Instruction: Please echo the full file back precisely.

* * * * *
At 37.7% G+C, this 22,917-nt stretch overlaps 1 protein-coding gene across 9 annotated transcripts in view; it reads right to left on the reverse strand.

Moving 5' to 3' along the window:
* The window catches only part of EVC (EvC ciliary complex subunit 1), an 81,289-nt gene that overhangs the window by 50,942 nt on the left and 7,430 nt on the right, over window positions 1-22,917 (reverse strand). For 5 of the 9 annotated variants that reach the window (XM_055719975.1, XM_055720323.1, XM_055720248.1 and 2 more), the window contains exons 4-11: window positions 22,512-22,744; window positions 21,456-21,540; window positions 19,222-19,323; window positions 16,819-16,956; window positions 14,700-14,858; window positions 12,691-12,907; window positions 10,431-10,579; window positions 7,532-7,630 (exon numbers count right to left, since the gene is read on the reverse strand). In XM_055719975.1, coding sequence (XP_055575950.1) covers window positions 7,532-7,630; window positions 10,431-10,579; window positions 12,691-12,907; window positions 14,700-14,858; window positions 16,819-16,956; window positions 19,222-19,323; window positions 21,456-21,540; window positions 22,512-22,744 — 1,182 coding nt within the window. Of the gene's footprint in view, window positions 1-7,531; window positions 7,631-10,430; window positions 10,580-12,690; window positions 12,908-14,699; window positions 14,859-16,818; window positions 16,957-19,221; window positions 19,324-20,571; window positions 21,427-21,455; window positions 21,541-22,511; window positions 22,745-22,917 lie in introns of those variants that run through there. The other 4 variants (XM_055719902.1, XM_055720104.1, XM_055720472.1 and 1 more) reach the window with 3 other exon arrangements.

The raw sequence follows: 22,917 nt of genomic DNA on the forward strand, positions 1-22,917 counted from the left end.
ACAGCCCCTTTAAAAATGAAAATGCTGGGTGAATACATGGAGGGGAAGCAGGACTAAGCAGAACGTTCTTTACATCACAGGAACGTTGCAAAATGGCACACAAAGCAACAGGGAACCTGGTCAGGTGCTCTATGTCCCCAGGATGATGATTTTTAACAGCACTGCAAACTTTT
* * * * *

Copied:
At 37.7% G+C, this 22,917-nt stretch overlaps 1 protein-coding gene across 9 annotated transcripts in view; it reads right to left on the reverse strand.

Moving 5' to 3' along the window:
* The window catches only part of EVC (EvC ciliary complex subunit 1), an 81,289-nt gene that overhangs the window by 50,942 nt on the left and 7,430 nt on the right, over window positions 1-22,917 (reverse strand). For 5 of the 9 annotated variants that reach the window (XM_055719975.1, XM_055720323.1, XM_055720248.1 and 2 more), the window contains exons 4-11: window positions 22,512-22,744; window positions 21,456-21,540; window positions 19,222-19,323; window positions 16,819-16,956; window positions 14,700-14,858; window positions 12,691-12,907; window positions 10,431-10,579; window positions 7,532-7,630 (exon numbers count right to left, since the gene is read on the reverse strand). In XM_055719975.1, coding sequence (XP_055575950.1) covers window positions 7,532-7,630; window positions 10,431-10,579; window positions 12,691-12,907; window positions 14,700-14,858; window positions 16,819-16,956; window positions 19,222-19,323; window positions 21,456-21,540; window positions 22,512-22,744 — 1,182 coding nt within the window. Of the gene's footprint in view, window positions 1-7,531; window positions 7,631-10,430; window positions 10,580-12,690; window positions 12,908-14,699; window positions 14,859-16,818; window positions 16,957-19,221; window positions 19,324-20,571; window positions 21,427-21,455; window positions 21,541-22,511; window positions 22,745-22,917 lie in introns of those variants that run through there. The other 4 variants (XM_055719902.1, XM_055720104.1, XM_055720472.1 and 1 more) reach the window with 3 other exon arrangements.

The raw sequence follows: 22,917 nt of genomic DNA on the forward strand, positions 1-22,917 counted from the left end.
ACAGCCCCTTTAAAAATGAAAATGCTGGGTGAATACATGGAGGGGAAGCAGGACTAAGCAGAACGTTCTTTACATCACAGGAACGTTGCAAAATGGCACACAAAGCAACAGGGAACCTGGTCAGGTGCTCTATGTCCCCAGGATGATGATTTTTAACAGCACTGCAAACTTTT